To derive this equation, Conrad et al. assumed that grain boundaries affect the total dislocation density, which determines the flow stress through the Taylor Equation (4). The experimental data they used showed a linear dependence of the dislocation density on plastic strain,  ρ ε , at the onset of yielding. Note that this experimental observation resulting in the well-known ‘parabolic’ hardening,  σ ε , is naturally predicted by Equation (5) when the first term on the right-hand side describing the dislocation production prevails over the annihilation term, e.g., for well-annealed polycrystals. Shortly after the publication by Conrad et al., Ashby [16] used the slip distance concept that he developed for the description of plasticity in heterogeneous materials and came up with essentially the same form of the  σ d  relation. This work prompted the emergence of a family of strain hardening based models of the H–P effect as reviewed, for example, by Cordero et al. [17]. In this context one should mention the work by Hazzledine [18,19] and the companion theoretical analysis [20] on the basis of the KME kinetic Equation (7), which has led to the H–P expression resembling Equation (12). Godon et al. [21] expressed the Hall–Petch slope for a group of strain-hardening based models in a general form similar to Equation (11):  K 0.2 H P = M 3 / 2 α G 2 10 3   b   δ , albeit without referring to the dislocation multiplication coefficient  k ˜ 0  directly. Here,  δ  is a model-specific microstructure-sensitive parameter depending on the dislocation multiplication process, in general, and the number of activated slip systems [22], in particular; it may also depend on the grain boundary state through the density of ledges [23]. Furthermore, using discrete dislocation dynamics simulations of the deformation behavior of Cu polycrystals with grain sizes ranging from 0.5 to 2 μm, Lefebvre et al. [22,24] demonstrated that regardless of the details of the dislocation multiplication process, the H–P effect can be interpreted as Taylor hardening owing to a heterogenous dislocation storage process controlled by the accumulation of dislocations at the grain boundaries.

3. The Necking Stress Locus as a Basis for an H–P Analysis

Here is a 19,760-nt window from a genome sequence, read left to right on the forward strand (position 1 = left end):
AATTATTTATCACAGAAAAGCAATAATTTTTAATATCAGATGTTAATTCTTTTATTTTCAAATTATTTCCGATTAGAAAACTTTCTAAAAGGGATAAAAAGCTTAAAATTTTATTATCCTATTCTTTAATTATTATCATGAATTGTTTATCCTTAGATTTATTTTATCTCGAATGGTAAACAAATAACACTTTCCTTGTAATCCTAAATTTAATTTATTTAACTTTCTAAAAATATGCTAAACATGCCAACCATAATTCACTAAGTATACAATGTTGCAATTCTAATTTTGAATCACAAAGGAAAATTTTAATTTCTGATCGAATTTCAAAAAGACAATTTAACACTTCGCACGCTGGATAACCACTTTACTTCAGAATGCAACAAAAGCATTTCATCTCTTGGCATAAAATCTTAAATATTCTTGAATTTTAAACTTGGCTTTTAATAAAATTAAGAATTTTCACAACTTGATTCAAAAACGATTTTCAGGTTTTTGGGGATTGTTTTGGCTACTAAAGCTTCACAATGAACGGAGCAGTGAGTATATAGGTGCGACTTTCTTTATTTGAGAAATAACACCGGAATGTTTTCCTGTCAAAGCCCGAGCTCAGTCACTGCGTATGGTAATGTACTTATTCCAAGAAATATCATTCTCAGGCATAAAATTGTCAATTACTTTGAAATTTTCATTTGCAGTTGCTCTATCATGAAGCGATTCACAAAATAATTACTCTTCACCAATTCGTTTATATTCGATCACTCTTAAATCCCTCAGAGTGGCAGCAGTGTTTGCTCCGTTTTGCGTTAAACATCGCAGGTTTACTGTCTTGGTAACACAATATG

Historically, the H–P relation was first established experimentally for the yield strength. The latter quantity can be represented, e.g., by the lower yield point in bcc α-iron [2,25]. However, for fcc materials, the true yield strength is difficult to determine experimentally, which is why the generally accepted convention of using the stress  σ 0.2  determined at the 0.2% irreversible strain is adopted as a measure of the yield strength, as mentioned above (see Equation (8)).
In their early work, dated 1962, Armstrong et al. [2] pointed out that the  K ε H P  value can vary, depending on the plastic strain  ε  at which it was measured. In fact, virtually all strain hardening models predict the square-root strain dependence of the H–P factor in the form akin to Equations (10) and (12). This parabolic strain dependence of  K ε H P  has long been a matter of controversy in experimental measurements performed on various materials, including fcc Cu [26,27,28], Al [29,30], Ni [31,32], and 30/70 brass [2]; bcc Fe [2,25,33]; and hcp Zn [2], Ti [34], Zr [35], and Hf [36]. Most studies converged on the conclusion that  K ε H P  increases with plastic strain, yet with some exceptions, as reviewed in [17,37]. It was found that  K ε H P  may exhibit an opposite trend, decreasing with strain due to deformation twinning or a strong crystallographic texture. The most remarkable discrepancy seen from these assessments of the strain hardening models lies in the fact that none of the experimental measurements confirm the parabolic  K ε H P  behavior predicted by Equation (10). Cordero et al. [17] suggested that one possible reason for the observed inconsistency is that the  K ε H P  values have historically been measured at stresses that are so large that Ashby’s assumption that the density of geometrically necessary dislocations is much larger than that of statistically stored dislocations is no longer valid. We share this viewpoint and take it a step further. In our opinion, the contribution from the dynamic recovery term in the strain hardening models including the KM, Equation (5), and the KME, Equation (7), models cannot be neglected even at the beginning of plastic flow.